Fugitive spaces of joy, pleasure and sweat, have been and still are sites of political organizing and collectivity, as “[d]ance sets politics in motion” (Delgado and Muñoz). How have gatherings, then and now, functioned as a community resource? How are local communities recovering histories of nightclubs and makeshift gathering spots that have disappeared or shuttered too early by forces of gentrification or what Amin Ghazzani has described as “the increased financialization of the urban environment”? As many make their way through life during a constant state of emergency under capitalism with health emergencies, pandemics, structural violence, police brutality, environmental injustice, grief, loss, hate –many still make space to celebrate by connecting. What role have club cultures, dance floors and party spaces of all kinds play in a certain kind of erotic release? Finally, can party spaces, even virtual ones, reproduce the systems many are trying to escape, and how, in an on-going pandemic, is it possible to hold  the dance floor as a space of repair, regeneration and release?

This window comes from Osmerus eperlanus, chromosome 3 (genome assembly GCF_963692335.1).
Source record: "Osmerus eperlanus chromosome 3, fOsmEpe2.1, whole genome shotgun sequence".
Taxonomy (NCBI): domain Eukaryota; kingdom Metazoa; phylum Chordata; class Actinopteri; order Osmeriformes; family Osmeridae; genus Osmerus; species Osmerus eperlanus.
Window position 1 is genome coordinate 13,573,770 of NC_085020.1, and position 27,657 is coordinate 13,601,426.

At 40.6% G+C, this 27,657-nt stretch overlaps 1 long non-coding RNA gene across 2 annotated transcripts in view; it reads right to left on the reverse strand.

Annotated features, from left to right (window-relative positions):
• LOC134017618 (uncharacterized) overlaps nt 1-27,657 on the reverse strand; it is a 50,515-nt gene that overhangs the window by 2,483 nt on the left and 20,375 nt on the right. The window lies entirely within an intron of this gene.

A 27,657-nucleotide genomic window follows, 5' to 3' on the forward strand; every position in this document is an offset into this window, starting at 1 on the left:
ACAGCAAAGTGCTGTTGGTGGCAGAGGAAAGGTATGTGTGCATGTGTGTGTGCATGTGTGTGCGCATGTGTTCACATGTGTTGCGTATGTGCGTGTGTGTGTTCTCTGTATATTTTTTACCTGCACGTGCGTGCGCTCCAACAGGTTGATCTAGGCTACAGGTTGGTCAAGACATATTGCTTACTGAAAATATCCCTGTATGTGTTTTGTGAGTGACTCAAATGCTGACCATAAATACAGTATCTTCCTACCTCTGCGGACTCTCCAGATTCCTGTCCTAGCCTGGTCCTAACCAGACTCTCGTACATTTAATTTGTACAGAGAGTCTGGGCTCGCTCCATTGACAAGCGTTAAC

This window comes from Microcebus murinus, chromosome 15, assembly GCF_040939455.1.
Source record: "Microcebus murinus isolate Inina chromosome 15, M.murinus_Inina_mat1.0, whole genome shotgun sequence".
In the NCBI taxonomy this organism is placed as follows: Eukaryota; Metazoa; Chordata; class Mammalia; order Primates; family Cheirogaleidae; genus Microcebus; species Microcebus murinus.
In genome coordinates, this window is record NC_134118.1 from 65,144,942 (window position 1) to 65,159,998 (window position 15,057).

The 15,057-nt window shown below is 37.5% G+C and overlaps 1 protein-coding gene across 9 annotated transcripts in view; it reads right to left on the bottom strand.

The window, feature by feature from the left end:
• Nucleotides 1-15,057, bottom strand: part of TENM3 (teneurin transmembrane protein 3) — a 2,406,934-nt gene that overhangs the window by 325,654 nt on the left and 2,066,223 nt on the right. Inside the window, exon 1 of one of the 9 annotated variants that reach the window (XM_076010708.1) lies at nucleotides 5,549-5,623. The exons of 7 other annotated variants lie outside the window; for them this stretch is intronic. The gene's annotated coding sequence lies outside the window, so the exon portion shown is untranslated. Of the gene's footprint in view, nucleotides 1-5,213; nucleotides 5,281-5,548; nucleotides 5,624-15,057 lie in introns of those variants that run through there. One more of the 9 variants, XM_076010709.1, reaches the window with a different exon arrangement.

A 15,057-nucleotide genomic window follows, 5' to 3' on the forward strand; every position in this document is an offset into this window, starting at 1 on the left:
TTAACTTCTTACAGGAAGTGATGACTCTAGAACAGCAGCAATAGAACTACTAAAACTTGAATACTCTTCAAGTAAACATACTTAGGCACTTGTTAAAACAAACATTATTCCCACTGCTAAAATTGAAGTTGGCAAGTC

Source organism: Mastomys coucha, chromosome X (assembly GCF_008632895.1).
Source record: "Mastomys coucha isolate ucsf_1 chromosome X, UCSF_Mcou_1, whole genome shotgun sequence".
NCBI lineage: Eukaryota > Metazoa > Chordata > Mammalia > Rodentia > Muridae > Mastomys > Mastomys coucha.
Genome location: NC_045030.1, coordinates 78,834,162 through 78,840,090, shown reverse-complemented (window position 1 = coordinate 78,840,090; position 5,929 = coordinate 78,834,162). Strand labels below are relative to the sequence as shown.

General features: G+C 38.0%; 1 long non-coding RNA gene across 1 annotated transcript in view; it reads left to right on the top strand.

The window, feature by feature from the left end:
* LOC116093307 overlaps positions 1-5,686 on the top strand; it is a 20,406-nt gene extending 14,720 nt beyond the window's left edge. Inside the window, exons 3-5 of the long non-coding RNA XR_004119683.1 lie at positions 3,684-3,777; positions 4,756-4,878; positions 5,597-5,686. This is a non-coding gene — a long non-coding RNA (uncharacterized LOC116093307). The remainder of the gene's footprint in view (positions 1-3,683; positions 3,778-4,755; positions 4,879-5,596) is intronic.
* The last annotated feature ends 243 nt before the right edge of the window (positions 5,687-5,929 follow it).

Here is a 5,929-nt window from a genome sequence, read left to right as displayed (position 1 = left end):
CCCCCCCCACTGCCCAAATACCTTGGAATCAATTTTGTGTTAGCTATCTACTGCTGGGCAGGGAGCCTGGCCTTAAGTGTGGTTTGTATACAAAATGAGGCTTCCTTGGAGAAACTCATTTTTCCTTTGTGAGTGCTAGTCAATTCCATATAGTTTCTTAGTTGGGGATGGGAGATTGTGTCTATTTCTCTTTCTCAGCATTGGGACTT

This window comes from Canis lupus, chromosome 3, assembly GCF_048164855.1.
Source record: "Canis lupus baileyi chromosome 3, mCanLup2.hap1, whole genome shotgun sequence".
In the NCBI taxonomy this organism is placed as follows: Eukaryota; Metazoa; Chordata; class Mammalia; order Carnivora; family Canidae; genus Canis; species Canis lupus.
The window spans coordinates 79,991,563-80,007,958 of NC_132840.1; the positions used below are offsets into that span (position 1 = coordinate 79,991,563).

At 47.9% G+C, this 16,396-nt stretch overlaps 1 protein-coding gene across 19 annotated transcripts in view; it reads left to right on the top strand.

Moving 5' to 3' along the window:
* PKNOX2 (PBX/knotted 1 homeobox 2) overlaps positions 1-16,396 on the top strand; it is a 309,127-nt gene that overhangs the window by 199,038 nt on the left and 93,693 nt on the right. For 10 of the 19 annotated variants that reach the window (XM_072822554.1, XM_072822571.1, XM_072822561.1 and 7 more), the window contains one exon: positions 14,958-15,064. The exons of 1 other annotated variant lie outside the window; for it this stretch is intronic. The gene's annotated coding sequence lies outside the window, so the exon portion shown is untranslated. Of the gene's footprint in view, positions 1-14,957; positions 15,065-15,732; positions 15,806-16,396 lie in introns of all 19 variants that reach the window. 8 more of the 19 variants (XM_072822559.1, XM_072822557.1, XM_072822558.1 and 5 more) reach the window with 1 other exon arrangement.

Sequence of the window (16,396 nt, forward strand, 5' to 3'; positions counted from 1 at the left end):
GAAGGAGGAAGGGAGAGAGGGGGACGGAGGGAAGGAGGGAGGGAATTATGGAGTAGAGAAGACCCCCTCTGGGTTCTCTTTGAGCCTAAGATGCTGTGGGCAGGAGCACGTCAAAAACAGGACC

This call for papers doubles as an invitation to party in-person, safely, as we remember this pandemic is not yet over. Yes! This is a celebration of life and love and all the other feels, a moment in the DJ booth. Let's get it together, a renaissance for all who need it. Let’s walk into a sequined world twirling to the beat. 

We encourage innovative and experimental submission formats including but not limited to:

●      live modular performances and other live / movement performance practices

●      VJing

●      video work

●      sound work

●      fashion films